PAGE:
/ /

  • linkedin
  • Increase Font
  • Sharebar

    What impact does maternal obesity have on fetal growth?

    Results of a study of fetal ultrasounds show that maternal obesity has an impact on fetal growth as early as 32 weeks’ gestation. However, the mechanisms behind the association and the implications of the findings, published in JAMA Pediatrics, remain to be determined.

    For the longitudinal study, researchers looked at cohort of 443 obese (prepregnancy body mass index [BMI] >30) and 2,320 nonobese pregnant women (prepregnancy BMI 19 to 29.9) at 12 US health care institutions. None of the women had major chronic diseases and their pregnancies all were from 8 weeks, 0 days’ to 13 weeks, 6 days’ gestation.  The participants were randomized to 1 of 4 schedules of 2- and 3-dimensional ultrasonograms to capture weekly fetal growth for the remainder of their pregnancies.

    The authors measured fetal humerus length, femur length, biparietal diameter, head circumference, and abdominal circumference on each ultrasonogram and estimated fetal growth curves using linea mixed models with cubic splines. Likelihood ratios and Wald tests after adjustment for maternal characteristics were used to look at median differences in fetal measures at each gestational week in obese versus nonobese women.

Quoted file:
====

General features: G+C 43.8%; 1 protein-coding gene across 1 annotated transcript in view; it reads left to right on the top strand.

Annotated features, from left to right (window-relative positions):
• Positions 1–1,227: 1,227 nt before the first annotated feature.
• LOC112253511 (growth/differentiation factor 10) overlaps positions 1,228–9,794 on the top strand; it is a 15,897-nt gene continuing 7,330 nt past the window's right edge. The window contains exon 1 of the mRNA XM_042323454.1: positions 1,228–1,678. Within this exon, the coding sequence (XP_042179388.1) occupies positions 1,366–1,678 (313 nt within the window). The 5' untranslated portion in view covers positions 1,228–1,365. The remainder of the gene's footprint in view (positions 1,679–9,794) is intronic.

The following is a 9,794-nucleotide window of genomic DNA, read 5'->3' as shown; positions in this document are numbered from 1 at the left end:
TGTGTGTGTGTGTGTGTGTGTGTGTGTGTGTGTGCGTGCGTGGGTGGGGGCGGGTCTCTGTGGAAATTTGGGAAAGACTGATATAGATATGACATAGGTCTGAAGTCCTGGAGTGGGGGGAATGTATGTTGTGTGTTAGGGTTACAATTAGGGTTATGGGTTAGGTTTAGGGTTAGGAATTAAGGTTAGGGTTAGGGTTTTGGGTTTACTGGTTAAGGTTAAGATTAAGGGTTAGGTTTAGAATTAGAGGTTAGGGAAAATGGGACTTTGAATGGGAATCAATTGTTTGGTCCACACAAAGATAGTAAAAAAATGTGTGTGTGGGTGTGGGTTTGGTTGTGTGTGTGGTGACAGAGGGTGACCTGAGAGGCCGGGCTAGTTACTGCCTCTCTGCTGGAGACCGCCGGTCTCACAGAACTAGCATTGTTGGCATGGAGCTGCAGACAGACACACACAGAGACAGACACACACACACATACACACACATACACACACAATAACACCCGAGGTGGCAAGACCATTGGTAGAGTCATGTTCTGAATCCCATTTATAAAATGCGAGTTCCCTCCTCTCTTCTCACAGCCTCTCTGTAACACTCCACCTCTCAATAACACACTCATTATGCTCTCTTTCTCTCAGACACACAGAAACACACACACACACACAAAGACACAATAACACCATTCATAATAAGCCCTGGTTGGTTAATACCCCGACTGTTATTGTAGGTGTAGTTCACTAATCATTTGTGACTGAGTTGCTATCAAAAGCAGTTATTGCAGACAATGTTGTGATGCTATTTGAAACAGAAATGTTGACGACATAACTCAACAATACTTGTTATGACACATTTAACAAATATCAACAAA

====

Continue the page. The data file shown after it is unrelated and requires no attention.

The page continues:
Fetuses of obese women had significantly longer femurs and humeruses than those of nonobese women, beginning at 21 weeks’ gestation. The differences persisted through 38 weeks’ gestation (median femur length 71.0 vs 70.2 mm; P = .01; median humerus length 62.2 vs 61.6 mm; P = .03). Averaged across gestation, head circumference was significantly larger in fetuses of the obese women versus those in nonobese women (P = .02) Fetuses of the obese women were significantly larger than those of women of normal weight beginning at 32 weeks (median 282.1 vs 280.2 mm; P = .04) Estimated fetal weight was also significantly higher in fetuses of obese women, starting at 30 weeks’ gestation (median 1512 g [95% CI, 1494-1530 g] vs 1492 g [95% CI, 1484-1499g] and it increased with gestational age. In neonates born to obese women, birth weight was higher by almost 100 g than in neonates born to the nonobese women (mean 3373.2 vs 3279.5 g).

    NEXT - Study: Consuming processed meats can increase risk of breast cancer

    Judith M. Orvos, ELS
    Judith M. Orvos, ELS, is a a BELS-certified medical writer and editor and an editorial consultant for Contemporary OB/GYN.
    Ben Schwartz
    Ben Schwartz is Associate Editor, Contemporary OB/GYN.

    0 Comments

    You must be signed in to leave a comment. Registering is fast and free!

    All comments must follow the ModernMedicine Network community rules and terms of use, and will be moderated. ModernMedicine reserves the right to use the comments we receive, in whole or in part,in any medium. See also the Terms of Use, Privacy Policy and Community FAQ.

    • No comments available

    Poll

    Latest Tweets Follow